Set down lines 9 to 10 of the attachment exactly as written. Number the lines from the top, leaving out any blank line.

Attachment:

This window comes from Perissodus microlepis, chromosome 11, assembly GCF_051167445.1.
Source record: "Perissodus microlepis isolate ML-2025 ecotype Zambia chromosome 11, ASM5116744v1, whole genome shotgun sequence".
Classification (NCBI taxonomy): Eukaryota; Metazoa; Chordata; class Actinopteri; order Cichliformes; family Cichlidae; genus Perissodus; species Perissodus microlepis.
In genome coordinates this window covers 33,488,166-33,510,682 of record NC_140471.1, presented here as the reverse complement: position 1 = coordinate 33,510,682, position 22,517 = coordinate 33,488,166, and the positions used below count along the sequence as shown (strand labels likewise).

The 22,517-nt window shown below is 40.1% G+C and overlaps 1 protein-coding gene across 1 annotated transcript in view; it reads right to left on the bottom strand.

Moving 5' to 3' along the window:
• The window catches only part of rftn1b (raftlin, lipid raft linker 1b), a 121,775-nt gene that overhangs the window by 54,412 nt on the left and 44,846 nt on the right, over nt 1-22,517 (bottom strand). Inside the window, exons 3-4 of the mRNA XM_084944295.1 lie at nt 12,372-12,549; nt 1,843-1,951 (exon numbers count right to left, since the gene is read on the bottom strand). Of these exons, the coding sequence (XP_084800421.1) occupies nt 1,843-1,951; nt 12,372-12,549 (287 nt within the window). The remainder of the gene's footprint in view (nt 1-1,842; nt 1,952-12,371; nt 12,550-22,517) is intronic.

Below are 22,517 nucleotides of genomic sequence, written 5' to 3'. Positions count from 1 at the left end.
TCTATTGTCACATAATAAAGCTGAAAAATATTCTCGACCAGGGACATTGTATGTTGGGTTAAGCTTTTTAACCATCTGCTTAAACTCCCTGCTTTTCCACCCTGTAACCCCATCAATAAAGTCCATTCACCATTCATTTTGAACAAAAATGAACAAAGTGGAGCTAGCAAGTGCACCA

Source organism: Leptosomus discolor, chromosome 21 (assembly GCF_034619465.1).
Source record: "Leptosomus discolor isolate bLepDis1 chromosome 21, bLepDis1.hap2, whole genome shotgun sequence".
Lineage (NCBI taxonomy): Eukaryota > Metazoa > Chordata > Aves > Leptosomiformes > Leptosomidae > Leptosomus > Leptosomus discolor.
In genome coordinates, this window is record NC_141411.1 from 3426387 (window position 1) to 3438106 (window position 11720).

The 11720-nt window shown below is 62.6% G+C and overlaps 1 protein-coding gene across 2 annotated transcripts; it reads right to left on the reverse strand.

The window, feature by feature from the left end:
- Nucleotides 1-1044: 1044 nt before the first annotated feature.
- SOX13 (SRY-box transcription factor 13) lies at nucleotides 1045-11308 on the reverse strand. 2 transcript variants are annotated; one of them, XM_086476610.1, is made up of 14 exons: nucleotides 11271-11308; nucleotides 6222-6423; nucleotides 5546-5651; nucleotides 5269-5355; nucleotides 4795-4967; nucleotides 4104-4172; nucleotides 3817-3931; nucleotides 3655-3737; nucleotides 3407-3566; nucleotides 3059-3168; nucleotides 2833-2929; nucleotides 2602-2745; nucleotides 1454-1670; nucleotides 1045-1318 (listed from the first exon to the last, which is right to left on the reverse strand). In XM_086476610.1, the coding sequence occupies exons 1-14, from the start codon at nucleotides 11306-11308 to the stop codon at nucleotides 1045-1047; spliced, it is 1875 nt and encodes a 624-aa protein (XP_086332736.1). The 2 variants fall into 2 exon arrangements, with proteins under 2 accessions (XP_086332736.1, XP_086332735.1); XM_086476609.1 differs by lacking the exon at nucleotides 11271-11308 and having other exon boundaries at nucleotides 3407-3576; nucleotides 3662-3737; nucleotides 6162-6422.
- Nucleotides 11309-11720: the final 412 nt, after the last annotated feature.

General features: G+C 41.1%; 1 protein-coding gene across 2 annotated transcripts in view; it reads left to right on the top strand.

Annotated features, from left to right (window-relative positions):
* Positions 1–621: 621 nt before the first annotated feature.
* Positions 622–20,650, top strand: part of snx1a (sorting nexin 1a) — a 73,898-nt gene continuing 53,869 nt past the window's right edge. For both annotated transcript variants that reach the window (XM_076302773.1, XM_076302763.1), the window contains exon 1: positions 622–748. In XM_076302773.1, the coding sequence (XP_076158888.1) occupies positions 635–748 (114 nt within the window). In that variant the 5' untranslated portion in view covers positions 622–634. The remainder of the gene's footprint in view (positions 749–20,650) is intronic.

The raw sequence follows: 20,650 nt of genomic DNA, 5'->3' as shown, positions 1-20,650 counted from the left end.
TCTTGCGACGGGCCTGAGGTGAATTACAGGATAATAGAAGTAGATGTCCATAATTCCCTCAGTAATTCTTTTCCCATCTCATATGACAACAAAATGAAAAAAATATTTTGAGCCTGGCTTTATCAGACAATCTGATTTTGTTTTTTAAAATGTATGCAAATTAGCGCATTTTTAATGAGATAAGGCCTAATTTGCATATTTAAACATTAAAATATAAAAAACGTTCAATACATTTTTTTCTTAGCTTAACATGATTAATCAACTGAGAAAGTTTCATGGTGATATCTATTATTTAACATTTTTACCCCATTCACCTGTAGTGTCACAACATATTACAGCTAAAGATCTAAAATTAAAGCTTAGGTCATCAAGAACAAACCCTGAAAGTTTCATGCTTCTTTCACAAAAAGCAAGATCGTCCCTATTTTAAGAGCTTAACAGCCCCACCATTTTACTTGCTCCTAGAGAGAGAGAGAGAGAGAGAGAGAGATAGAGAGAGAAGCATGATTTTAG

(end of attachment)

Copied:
TCTATTGTCACATAATAAAGCTGAAAAATATTCTCGACCAGGGACATTGTATGTTGGGTTAAGCTTTTTAACCATCTGCTTAAACTCCCTGCTTTTCCACCCTGTAACCCCATCAATAAAGTCCATTCACCATTCATTTTGAACAAAAATGAACAAAGTGGAGCTAGCAAGTGCACCA

Source organism: Leptosomus discolor, chromosome 21 (assembly GCF_034619465.1).